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Air Devils

Draft Air Rule Could Be a Gift to Polluting Industries Thousands of old, highly polluting power plants and other industrial facilities could get a free pass under a draft air-pollution rule that the Bush administration is expected to put in place before the end of the month. The rule, which represents a big win for oil, coal, and electric companies, would allow old plants to make significant upgrades without having to install new anti-pollution equipment. The result: Polluters would save millions or even billions of dollars while continuing to pump out hundreds of thousands of tons of air contaminants. New …

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Global Warming, I Presume?

Lake Tanganyika Under Threat from Climate Change The ecology of Lake Tanganyika -- Africa's second-largest body of water and site of the famed encounter between Henry Stanley and David Livingstone -- is under siege due to global climate change, according to studies by two independent teams of scientists. The scientists have found that rising air temperatures have reduced the lake's nutrient load and increased its water temperature, resulting in decreasing fish stocks. Local fishing yields have fallen by over one-third in the last three decades, with further declines predicted. That's an economic and health catastrophe for area residents, who have …

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Voluntary Service

Canada Unveils $1B Plan to Address Climate Change Canada is stepping up to the plate to tackle climate change -- or at least emerging from the dugout. Prime Minister Jean Chretien yesterday unveiled a nearly $1 billion package aimed at helping the nation lower its emissions of greenhouse gases. The plan includes incentives for individuals and businesses to make their homes and buildings more energy-efficient, subsidies for the fuel-cell and ethanol industries, and money to assist provinces and aboriginal communities in launching emission-reduction initiatives. Still, Canada has lots more to do in order to meet its commitments under the Kyoto …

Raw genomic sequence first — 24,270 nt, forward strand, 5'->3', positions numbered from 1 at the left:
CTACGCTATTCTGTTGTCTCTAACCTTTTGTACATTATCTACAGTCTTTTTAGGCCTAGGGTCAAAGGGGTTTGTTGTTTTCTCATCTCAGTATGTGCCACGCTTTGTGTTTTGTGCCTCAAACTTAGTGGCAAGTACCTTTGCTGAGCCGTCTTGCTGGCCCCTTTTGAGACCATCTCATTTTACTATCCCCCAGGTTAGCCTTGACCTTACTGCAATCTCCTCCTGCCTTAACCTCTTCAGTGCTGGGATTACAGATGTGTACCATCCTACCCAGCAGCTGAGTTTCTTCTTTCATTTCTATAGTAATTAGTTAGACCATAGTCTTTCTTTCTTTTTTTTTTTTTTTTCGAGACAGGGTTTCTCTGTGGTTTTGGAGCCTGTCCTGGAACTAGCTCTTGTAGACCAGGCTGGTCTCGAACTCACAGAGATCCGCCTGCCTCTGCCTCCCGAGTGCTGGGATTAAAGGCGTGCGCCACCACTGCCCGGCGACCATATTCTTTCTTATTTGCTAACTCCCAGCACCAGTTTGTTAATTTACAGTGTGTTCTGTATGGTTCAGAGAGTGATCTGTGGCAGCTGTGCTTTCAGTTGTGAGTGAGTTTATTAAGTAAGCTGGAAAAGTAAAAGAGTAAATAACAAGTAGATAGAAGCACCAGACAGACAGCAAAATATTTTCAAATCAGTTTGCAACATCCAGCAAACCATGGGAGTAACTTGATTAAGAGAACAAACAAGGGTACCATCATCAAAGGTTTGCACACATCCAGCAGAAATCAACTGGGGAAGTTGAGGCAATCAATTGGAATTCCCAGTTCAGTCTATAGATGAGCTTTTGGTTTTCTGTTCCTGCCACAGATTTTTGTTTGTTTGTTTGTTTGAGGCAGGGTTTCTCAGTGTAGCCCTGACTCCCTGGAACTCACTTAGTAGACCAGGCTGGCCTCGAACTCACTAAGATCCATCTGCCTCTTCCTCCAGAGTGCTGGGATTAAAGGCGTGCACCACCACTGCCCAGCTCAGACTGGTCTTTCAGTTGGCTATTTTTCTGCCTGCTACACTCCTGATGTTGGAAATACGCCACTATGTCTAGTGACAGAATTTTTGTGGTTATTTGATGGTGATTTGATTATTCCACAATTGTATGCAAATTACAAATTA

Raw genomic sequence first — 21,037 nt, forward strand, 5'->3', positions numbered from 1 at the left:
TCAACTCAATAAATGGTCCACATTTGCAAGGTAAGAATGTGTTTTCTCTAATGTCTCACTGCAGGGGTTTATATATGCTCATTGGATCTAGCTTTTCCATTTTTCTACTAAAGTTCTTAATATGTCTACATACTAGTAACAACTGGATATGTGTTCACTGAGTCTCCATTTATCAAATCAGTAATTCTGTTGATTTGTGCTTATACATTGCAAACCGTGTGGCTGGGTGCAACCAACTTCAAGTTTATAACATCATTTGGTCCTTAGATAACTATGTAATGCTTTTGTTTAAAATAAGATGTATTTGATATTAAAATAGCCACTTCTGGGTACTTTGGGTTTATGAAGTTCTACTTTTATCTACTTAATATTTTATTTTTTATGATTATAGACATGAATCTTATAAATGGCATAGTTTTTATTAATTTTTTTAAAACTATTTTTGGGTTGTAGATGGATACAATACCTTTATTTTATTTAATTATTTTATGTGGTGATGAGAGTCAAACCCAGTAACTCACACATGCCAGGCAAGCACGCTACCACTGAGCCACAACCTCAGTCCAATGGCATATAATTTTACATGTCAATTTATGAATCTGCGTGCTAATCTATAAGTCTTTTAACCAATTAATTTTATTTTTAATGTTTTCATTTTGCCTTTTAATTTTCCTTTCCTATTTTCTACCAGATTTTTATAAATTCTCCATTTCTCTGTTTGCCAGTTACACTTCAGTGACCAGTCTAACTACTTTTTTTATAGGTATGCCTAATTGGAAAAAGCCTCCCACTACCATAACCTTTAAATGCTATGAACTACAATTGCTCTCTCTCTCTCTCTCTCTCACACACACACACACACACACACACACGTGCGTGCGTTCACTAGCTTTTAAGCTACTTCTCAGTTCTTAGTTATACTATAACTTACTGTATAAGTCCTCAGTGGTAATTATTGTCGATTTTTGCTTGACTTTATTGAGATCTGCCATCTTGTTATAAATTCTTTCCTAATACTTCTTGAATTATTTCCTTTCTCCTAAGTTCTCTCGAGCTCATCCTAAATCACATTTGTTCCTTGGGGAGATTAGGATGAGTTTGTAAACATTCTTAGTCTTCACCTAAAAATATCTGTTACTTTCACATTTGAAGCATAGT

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Hot Topic

Heat Wave in Europe Leads to Nuke Plant Worries The withering heat wave in Europe, which is believed to have led to dozens if not hundreds of deaths, is now causing problems at nuclear facilities and other power plants. Government authorities in France and Germany have announced that they are relaxing rules to let plants pump warmer-than-usual water from their cooling systems back into rivers. Environmentalists are crying foul, arguing that even a temporary rise in river temperatures could lead to fish kills and ecological damage. The French government is also considering electricity rationing after engineers warned that they can …

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Zuni tribe member Pablo Padilla talks about beating back a strip mine

Earlier this week, Native Americans and environmentalists won a surprising victory when a power company abandoned plans to build a highly controversial coal mine in New Mexico. Zuni Salt Lake. Photo: Zuni Salt Lake Coalition. For 20 years, the Salt River Project, an Arizona-based utility company, had sought to build an 18,000-acre strip mine near a salt lake in Western New Mexico. The Zuni Pueblo, other tribes, and environmentalists fought the plan, saying the mine would disrupt sacred Zuni burial sites and damage Zuni Salt Lake, a focal point of spiritual life for many tribes. The tribes and their allies …